“If confirmed, I will work with the State Department and the Congress to incentivize Pakistan’s cooperation on issues critical to our national interests and the region’s security, with focus on Pakistan’s need to expel or neutralise externally-focused militant groups that operate within its borders,” James Mattis said. Responding to a question, he also stated that the Taliban control at least 50 per cent of Afghanistan’s territory, which means that earlier US and NATO forces and now Afghan army could not stem the tide of the Taliban. One can infer from his statement that the US or for that matter no country in the world can ignore Pakistan due to its strategic position. China and Russia also understand importance of Pakistan. Despite Iran’s soft corner for Northern Alliance, which dominates Afghan government, Iran is poised to support the     Taliban because it realizes that Afghan government cannot rein in Daesh.
On December 27, 2016, officials from Russia, China and Pakistan had met in Moscow for the third Trilateral Dialogue on Afghanistan, where all three states deliberated on the deteriorating state of affairs in the country, the stalled Afghan peace process and the growing threat of the so-called Islamic State (IS) in the region. In a joint statement, representatives from all three countries reaffirmed their support for Afghan-led and Afghan-owned reconciliation process, and underlined the importance of intensifying efforts in this regard. They also suggested to remove the names of certain Taliban members from the sanctions lists in order to encourage peace talks. The inclusion of the Afghan government in future talks was also affirmed. There is another feather in Pakistan’s cap. The leaders of participating countries in the 13th ECO summit emphasized the importance of connectivity for prosperity of the region and exchanged views on regional and global issues.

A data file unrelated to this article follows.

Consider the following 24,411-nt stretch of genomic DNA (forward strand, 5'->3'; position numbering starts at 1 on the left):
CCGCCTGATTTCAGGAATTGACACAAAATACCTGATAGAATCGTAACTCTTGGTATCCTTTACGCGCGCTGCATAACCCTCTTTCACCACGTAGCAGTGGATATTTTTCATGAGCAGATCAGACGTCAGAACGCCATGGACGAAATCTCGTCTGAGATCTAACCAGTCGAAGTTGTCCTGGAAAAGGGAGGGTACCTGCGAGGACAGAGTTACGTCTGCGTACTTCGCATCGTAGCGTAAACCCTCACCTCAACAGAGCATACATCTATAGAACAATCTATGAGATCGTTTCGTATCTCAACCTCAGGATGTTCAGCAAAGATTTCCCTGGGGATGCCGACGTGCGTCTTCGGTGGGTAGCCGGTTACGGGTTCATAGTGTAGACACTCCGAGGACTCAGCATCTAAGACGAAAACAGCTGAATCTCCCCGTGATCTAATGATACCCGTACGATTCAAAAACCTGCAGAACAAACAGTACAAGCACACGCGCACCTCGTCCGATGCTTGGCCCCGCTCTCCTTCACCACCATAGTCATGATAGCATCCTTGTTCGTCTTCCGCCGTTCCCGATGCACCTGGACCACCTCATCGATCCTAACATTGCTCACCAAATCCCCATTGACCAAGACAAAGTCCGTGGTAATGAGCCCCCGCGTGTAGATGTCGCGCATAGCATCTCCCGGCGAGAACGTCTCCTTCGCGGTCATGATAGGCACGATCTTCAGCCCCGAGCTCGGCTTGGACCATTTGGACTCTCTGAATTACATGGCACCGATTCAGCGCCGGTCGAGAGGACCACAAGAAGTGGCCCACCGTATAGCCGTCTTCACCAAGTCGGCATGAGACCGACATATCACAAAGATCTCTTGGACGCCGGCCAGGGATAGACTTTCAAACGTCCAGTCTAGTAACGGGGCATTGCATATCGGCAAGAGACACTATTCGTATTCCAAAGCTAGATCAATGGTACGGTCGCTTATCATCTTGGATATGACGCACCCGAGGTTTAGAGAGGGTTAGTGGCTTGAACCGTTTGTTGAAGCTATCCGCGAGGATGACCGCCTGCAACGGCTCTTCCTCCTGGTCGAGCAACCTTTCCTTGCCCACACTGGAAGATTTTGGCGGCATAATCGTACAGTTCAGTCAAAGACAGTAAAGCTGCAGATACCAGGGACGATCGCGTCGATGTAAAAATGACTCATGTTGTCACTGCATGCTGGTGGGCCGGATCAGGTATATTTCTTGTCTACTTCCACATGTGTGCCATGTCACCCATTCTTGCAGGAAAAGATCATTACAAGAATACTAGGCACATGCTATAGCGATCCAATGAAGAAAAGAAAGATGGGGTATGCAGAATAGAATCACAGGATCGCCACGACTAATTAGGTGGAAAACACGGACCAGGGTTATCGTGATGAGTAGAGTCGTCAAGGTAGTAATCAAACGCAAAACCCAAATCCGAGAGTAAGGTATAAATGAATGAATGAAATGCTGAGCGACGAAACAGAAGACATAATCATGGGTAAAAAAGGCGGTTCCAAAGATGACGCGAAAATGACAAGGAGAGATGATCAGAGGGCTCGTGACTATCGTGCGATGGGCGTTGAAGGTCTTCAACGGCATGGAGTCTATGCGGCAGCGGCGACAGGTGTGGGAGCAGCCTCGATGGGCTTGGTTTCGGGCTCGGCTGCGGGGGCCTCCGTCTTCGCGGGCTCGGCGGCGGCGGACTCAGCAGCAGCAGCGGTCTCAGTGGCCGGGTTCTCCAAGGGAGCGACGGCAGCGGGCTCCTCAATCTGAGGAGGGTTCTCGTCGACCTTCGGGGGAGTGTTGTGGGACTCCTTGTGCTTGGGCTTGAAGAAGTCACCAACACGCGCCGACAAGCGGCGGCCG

It resolved to double intra-regional trade in the next five years through implementation of the ECO Trade Agreement. The summit was attended by all 10 ECO members; and Afghanistan was represented at a lower level unarguably at the behest of India. Anyhow, the successful holding of the ECO summit is emblematic of trust in Pakistan. However, Afghanistan continues to be a country that Pakistan has a stake in because of being a next door neighbor. Pakistan’s ports – Karachi and Gwadar – being the only viable and logical route, Afghanistan should benefit from facilities for trade and commerce Pakistan can offer. The situation in Afghanistan is changing. The Taliban, who previously considered Russia an enemy, welcomed the trilateral initiative, and expressed satisfaction to see that regional countries understood that the Taliban are a political and military force and can help bring peace and security in Afghanistan.
While Russia’s outreach towards the Taliban appears to be political, the apparent deepening of ties between the two former adversaries has been a matter of concern for Afghanistan, as they believed Russian support may lead to or include weapons or funding to avenge the Soviet Union’s defeat in Afghanistan. The United Sates had expressed concern over the meeting, as well as over being excluded, but at the same time stated “it welcomed any talks to discuss the secure, safe, prosperous Afghanistan that we all want to see.” In fact, it is only Afghan government dominated by the Northern Alliance elements who do not wish to see peace in Afghanistan because they will have to share power with the Taliban. There is a perception that Iran may cooperate with Russia and China and support the Taliban accepting it a force to reckon with.